Campus Trendz deaths: What criminals allowed bars on the windows, no fire exits?

“The criminals threw the firebombs, but it was an irresponsible government, building owner and shop owner that made the firebombs inescapable death.”

Six died at Campus Trendz because there was no fire exit

by WSD

For the last few days the papers and the television focused upon the growing violence in our society as Barbados remembered the six young women burned to death two years ago at Campus Trendz store. That is natural because everybody knows somebody who lost a friend or a sister on that day.

The man who threw the firebomb is put away in jail for six life terms. No one knows what happened to his accomplice and speculation is that the court and government are waiting for the anniversary to pass before he is given a light sentence as part of the negotiated court deals that saw no trial.

The government authorities are happy with the press coverage because the focus is on the criminals who robbed and threw the firebomb, and not upon the other criminals who allowed our loved ones to work and shop in commercial buildings with bars on the windows and no fire exits.

The press does not discuss the fact that our six sisters died because our government, the building owner and the shop owner gambled these lives away. Nobody in government thought these women’s lives were important enough to pass a building code and laws that make fire exits mandatory. That is still true to this day.

The government, the building owner and the shop owner bet that no spark, no short circuit, no forgotten cooker would set an accidental fire. They bet others’ lives and the women lost.

Memories of the Triangle Shirtwaist Factory fire – New York 1911

On March 25, 1911 the Triangle Shirtwaist Factory caught on fire in New York City. One hundred forty six workers lost their lives when they could not escape because the managers had locked the stairwells and fire exit doors to prevent thefts. The building owners were charged with manslaughter, but were not convicted because the prosecution could not prove they knew the fire exits were locked.

In the case of the Barbados Government, the building owner and shop owner of Campus Trendz, the case is clear because there was no fire exit at all.

The criminals threw the firebombs, but it was an irresponsible government, building owner and shop owner that made the firebombs inescapable death.

“I would be a traitor to these poor burned bodies if I came here to talk good fellowship. We have tried you good people of the public and we have found you wanting…. We have tried you citizens; we are trying you now, and you have a couple of dollars for the sorrowing mothers, brothers and sisters by way of a charity gift. But every time the workers come out in the only way they know to protest against conditions which are unbearable the strong hand of the law is allowed to press down heavily upon us.

The life of men and women is so cheap and property is so sacred. There are so many of us for one job it matters little if 146 of us are burned to death.

Public officials have only words of warning to us—warning that we must be intensely peaceable, and they have the workhouse just back of all their warnings. The strong hand of the law beats us back, when we rise, into the conditions that make life unbearable.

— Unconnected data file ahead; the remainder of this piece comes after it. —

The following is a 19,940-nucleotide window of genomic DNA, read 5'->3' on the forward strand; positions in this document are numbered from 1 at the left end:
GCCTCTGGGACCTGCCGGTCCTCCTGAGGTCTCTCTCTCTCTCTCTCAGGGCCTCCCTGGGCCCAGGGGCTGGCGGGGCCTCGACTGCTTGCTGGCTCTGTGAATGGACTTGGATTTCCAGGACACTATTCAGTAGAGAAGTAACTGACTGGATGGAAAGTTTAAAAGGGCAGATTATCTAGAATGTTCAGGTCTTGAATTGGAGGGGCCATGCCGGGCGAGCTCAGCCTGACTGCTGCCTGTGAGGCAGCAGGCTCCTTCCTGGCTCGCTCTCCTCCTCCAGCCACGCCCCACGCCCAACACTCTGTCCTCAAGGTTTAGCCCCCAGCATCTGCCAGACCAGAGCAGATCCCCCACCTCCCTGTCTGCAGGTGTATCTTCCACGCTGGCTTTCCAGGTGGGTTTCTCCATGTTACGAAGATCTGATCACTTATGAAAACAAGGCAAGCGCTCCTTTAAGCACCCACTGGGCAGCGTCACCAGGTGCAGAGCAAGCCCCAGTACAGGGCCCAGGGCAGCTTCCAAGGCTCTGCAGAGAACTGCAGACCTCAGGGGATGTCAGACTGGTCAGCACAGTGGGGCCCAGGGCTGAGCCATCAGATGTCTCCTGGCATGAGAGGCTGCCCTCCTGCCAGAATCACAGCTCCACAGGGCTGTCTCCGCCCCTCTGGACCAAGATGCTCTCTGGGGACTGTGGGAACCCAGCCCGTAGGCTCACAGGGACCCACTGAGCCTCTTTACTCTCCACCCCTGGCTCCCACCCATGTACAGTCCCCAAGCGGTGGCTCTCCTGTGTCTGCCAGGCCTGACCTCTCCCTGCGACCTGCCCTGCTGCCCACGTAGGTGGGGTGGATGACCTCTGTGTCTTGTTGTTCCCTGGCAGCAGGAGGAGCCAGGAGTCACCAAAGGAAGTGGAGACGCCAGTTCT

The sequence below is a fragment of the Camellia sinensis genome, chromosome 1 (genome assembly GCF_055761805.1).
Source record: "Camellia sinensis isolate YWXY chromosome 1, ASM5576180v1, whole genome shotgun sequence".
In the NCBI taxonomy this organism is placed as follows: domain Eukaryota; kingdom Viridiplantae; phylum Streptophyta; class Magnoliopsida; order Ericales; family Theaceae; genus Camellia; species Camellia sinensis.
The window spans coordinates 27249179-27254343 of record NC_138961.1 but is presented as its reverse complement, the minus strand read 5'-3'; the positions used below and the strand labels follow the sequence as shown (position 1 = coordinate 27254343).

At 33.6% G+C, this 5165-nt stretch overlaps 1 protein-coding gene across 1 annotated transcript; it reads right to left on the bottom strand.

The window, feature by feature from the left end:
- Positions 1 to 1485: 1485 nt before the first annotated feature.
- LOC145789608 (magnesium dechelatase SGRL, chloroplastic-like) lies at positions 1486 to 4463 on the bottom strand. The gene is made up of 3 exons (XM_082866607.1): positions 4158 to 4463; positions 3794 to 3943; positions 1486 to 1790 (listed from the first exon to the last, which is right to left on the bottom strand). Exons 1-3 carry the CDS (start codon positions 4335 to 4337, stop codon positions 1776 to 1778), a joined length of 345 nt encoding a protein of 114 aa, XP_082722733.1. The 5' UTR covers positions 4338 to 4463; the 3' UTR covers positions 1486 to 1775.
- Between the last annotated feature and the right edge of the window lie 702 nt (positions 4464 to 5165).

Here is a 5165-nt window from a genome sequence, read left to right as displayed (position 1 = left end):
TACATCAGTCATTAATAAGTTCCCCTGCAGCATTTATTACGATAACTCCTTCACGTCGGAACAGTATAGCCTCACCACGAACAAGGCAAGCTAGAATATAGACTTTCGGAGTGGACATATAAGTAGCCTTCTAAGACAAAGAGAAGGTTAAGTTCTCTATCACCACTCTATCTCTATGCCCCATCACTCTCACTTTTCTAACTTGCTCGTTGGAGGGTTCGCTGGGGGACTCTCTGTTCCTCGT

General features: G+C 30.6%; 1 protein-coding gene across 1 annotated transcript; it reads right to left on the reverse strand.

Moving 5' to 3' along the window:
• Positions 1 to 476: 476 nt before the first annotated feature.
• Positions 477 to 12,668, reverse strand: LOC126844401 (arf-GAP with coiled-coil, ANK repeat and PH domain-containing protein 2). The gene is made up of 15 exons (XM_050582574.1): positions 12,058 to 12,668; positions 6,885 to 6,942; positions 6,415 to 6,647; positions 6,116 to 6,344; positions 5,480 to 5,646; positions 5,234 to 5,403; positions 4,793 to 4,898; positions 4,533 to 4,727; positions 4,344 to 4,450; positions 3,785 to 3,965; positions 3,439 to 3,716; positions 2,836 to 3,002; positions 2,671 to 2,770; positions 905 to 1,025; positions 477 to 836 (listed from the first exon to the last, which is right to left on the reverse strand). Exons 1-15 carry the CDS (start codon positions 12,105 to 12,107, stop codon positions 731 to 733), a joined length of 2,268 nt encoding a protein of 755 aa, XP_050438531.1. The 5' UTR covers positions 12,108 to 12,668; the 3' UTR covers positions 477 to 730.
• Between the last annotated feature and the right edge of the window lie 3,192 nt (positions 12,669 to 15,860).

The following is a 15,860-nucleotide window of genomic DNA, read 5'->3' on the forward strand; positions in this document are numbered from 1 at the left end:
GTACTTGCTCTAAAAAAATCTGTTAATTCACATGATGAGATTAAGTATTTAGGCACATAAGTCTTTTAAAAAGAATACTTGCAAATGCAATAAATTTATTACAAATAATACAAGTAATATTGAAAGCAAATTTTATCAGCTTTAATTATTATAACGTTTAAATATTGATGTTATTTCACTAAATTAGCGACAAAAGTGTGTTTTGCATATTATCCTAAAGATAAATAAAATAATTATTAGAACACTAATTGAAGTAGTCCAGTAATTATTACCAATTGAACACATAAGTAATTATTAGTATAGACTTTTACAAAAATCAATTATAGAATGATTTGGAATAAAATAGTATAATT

I can’t talk fellowship to you who are gathered here. Too much blood has been spilled. I know from my experience it is up to the working people to save themselves. The only way they can save themselves is by a strong working-class movement.”

Union activist Rose Schneiderman talks about the New York garment fire to the Women’s Trade Union League, April 2, 1911 (see Wikipedia Triangle Shirtwaist Factory fire and Cornell University’s The 1911 Triangle Factory Fire)


Filed under Barbados, Crime & Law, Disaster, History, Human Rights

6 responses to “Campus Trendz deaths: What criminals allowed bars on the windows, no fire exits?

  1. Red Lake Lassie

    Now that the trial of the accused is over, why no inquest? I think we know the answer.

  2. Annette Baker

    The Barbados Fire Service can tell us if they had sent correspondence to those building owners and others about the need for a fire exit within the last four years. The owners can tell us if they sought to have copies of the relevant code as they were setting up their businesses.

  3. robert ross

    Couldn’t agree with the sense of this post more inclduing the need for the concept of vociferous public protest.We are far too prone to mouth and judge and do nothing. Teeth-skinning is such an easy, limp, response to grave social ills.

    On the second man: my most recent information is that he now resolutely insists that he was never there.

    Like everyone else at the time, this tragedy left me feeling totally gutted. Leaving aside the perpetrator(s), there was some discussion, wasn’t there, of the negligence also of the fire service itself?

    I did not know that the first man had been sentenced. I assume he pleaded guilty to six counts of manslaughter but if that is wrong will someone please enlighten me.

  4. Distant voice

    Not long after the fire, Emperor’s Court strip mall in Worthing, was completed. There are no back doors in this row of shops, and the windows are too small to climb out of. A year after the tragedy, the code is still mostly talk.

  5. Son Of Spam

    What exits, if any, pertain to the former Bryden’s place behind Cave Shepherd owned by Chamber Of Commerce President Lalu Vaswani? #justasking

    Can it be that Building Codes are Merchants’ version of Integrity Legislation for Politicians, they’re only useful when securing support? #curiouserandcuriouser

  6. Pingback: Remembering Campus Trendz and Arch Cot – years later Barbados still doesn’t have a building code | Barbados Free Press